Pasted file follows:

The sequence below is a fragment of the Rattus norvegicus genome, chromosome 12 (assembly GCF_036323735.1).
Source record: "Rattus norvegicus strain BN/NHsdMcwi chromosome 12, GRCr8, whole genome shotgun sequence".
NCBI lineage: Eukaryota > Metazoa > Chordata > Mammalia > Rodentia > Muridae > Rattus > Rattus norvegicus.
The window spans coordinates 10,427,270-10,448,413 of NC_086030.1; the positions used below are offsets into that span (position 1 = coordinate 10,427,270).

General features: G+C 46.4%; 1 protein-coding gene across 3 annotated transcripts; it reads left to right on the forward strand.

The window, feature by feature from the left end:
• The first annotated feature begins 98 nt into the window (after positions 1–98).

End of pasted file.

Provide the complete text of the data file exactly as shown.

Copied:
The sequence below is a fragment of the Rattus norvegicus genome, chromosome 12 (assembly GCF_036323735.1).
Source record: "Rattus norvegicus strain BN/NHsdMcwi chromosome 12, GRCr8, whole genome shotgun sequence".
NCBI lineage: Eukaryota > Metazoa > Chordata > Mammalia > Rodentia > Muridae > Rattus > Rattus norvegicus.
The window spans coordinates 10,427,270-10,448,413 of NC_086030.1; the positions used below are offsets into that span (position 1 = coordinate 10,427,270).

General features: G+C 46.4%; 1 protein-coding gene across 3 annotated transcripts; it reads left to right on the forward strand.

The window, feature by feature from the left end:
• The first annotated feature begins 98 nt into the window (after positions 1–98).